Help: Do you think people would be willing to pay $10/month to get an email 5/6 days a week on legal issues?

I’m not talking about legal news (like what the next big trial is going to be, etc). I’m talking about laws and procedure that is used in American jurisprudence. This would not be specific legal advice so i don’t think there is a problem there. This is general case law, practices, and tips from a lawyer that are found in legal books. Topics including insurance, criminal law, social security, etc. If not, why?

For this kind of newsletter to be worth a subscription fee, I think it would have to do a good job of simplifying and distilling each complex legal issue into a few simple paragraphs. That’s a tall order. If you have the talent for it, you ought to be a law professor. (Perhaps you already are?)

The biggest difficulty will be in marketing. Do you have the contacts to get the word out to hundreds of thousands of potential subscribers? Or are you willing to invest in targeted advertising that will reach that many? It won’t be cheap. You should also budget for a top-flight copywriter to create a really compelling campaign. That’s going to be difficult, and top copywriters are very expensive.

In my view it’s not such a compelling idea in the marketplace. I don’t see lots of folks scratching their heads about legal issues, do you? So you can expect very low response rates to your marketing initiatives.

Bottom line is that I believe it will be a lot of work to create the newsletter and REALLY a lot of work to get enough subscribers to sustain it.

Post Author: mark

5 thoughts on “Help: Do you think people would be willing to pay $10/month to get an email 5/6 days a week on legal issues?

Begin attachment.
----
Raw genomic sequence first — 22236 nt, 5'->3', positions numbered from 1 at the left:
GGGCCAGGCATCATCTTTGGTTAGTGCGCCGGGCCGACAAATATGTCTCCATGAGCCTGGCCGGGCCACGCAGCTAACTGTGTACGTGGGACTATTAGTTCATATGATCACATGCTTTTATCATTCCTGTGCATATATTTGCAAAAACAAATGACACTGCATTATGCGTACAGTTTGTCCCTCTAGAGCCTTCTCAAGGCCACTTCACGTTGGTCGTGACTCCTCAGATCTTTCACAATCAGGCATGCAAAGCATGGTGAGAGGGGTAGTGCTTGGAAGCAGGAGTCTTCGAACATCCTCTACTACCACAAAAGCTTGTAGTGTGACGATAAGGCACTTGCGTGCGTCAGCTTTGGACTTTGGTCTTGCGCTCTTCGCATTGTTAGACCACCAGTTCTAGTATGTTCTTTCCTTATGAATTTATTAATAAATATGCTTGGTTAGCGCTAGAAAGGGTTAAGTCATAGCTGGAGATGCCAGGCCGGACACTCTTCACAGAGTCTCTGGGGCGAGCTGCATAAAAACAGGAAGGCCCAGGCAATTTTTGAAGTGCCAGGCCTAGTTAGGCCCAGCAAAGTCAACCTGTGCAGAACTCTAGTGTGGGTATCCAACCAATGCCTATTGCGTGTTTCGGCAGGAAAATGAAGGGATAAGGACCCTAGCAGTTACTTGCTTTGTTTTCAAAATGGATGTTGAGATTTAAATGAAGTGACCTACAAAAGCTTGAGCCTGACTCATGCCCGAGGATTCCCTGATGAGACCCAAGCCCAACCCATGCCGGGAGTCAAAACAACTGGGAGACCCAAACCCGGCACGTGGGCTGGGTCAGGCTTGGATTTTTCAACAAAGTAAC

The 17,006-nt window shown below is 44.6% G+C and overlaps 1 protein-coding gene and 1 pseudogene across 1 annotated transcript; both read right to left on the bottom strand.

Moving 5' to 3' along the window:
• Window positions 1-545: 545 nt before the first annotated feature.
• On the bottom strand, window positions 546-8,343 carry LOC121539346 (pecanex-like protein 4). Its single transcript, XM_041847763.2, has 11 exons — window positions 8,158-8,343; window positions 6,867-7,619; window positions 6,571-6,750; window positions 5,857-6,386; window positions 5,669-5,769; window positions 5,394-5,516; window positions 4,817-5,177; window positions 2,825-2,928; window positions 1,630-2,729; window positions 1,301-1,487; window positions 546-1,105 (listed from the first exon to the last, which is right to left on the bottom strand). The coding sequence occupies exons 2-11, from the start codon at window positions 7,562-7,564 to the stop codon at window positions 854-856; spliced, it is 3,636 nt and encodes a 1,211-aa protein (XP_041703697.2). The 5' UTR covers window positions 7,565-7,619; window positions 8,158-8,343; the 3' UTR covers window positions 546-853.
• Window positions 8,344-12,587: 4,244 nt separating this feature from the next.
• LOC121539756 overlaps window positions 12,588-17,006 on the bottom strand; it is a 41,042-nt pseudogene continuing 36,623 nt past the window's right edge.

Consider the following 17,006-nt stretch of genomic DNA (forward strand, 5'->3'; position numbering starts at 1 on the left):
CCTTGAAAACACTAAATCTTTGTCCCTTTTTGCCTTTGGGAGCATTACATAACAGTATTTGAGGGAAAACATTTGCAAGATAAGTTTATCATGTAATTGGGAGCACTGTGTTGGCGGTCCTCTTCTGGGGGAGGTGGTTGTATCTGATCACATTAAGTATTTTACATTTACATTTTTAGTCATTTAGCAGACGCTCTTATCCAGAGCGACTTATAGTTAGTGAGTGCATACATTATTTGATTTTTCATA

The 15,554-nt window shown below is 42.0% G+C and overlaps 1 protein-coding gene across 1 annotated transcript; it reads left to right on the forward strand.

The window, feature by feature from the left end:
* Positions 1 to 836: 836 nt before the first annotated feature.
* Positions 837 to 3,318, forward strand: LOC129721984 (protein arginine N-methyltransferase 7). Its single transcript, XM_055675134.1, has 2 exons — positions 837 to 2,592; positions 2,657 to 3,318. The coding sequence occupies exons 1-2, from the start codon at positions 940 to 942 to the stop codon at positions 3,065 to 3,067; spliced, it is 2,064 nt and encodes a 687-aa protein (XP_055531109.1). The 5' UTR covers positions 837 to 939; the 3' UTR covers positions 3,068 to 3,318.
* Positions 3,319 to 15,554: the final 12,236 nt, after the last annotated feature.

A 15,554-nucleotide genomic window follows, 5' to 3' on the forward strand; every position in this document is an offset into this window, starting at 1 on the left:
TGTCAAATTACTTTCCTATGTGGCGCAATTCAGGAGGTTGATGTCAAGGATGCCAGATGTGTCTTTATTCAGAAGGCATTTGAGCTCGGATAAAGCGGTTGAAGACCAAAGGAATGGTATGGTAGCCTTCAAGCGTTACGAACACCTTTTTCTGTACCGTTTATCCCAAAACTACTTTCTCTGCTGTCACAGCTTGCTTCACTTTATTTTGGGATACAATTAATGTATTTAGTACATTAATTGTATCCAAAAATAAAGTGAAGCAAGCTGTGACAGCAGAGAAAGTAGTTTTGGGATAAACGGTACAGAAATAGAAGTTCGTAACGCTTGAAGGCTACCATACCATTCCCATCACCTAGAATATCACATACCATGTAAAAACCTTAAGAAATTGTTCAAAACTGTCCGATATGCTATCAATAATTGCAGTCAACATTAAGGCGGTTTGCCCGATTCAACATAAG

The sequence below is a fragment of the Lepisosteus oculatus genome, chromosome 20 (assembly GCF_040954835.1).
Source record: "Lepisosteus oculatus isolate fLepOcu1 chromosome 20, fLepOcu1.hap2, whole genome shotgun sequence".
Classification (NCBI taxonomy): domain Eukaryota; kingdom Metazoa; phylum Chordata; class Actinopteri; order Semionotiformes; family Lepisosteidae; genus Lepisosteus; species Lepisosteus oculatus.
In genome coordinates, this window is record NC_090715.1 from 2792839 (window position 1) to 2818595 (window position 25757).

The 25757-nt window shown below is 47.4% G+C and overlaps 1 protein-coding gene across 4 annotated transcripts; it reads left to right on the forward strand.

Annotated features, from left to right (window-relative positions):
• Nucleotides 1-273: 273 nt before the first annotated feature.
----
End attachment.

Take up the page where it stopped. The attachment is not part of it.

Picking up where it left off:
Gerald S

    (February 15, 2010 - 7:27 pm)

    Sounds plausible
    References :

    strawberrycrush

    (February 15, 2010 - 8:13 pm)

    Sounds very interesting.
    References :

    wgarnsey

    (February 15, 2010 - 8:51 pm)

    Who would be the audience? Lawyers, lay-people, law students, government, industry???

    I believe that industry-specific alerts have considerable value, but they must be very specific and focus on a niche. For instance, workers comp legal alerts going to human resource managers, workers comp administrators and attorneys may do very well providing the email is truly informative.

    Bottom line: For $10/mo. you need to convey meaningful value, there are so many free resources, you need to differentiate yourself.
    References :

    Steve D

    (February 15, 2010 - 8:58 pm)

    For this kind of newsletter to be worth a subscription fee, I think it would have to do a good job of simplifying and distilling each complex legal issue into a few simple paragraphs. That’s a tall order. If you have the talent for it, you ought to be a law professor. (Perhaps you already are?)

    The biggest difficulty will be in marketing. Do you have the contacts to get the word out to hundreds of thousands of potential subscribers? Or are you willing to invest in targeted advertising that will reach that many? It won’t be cheap. You should also budget for a top-flight copywriter to create a really compelling campaign. That’s going to be difficult, and top copywriters are very expensive.

    In my view it’s not such a compelling idea in the marketplace. I don’t see lots of folks scratching their heads about legal issues, do you? So you can expect very low response rates to your marketing initiatives.

    Bottom line is that I believe it will be a lot of work to create the newsletter and REALLY a lot of work to get enough subscribers to sustain it.
    References :

    njyogibear

    (February 15, 2010 - 9:33 pm)

    who is your target market? lawyers who practice criminal law don’t care about insurance law, and vice versa. and I’m not clear what sort of content you’re suggesting–who is preparing this, you? what sort of qualifications do you have to edify the bar on such a wide range of subjects? Today every lawyer and his cousin has a blog or something like that, and some of them are actually interesting. what can you offer that isn’t already out there (in many cases, for free)? my thought is this might work if you can find some narrow specialization that’s not already co vered, but it doesn’t sound like that’s what you have in mind.
    References :

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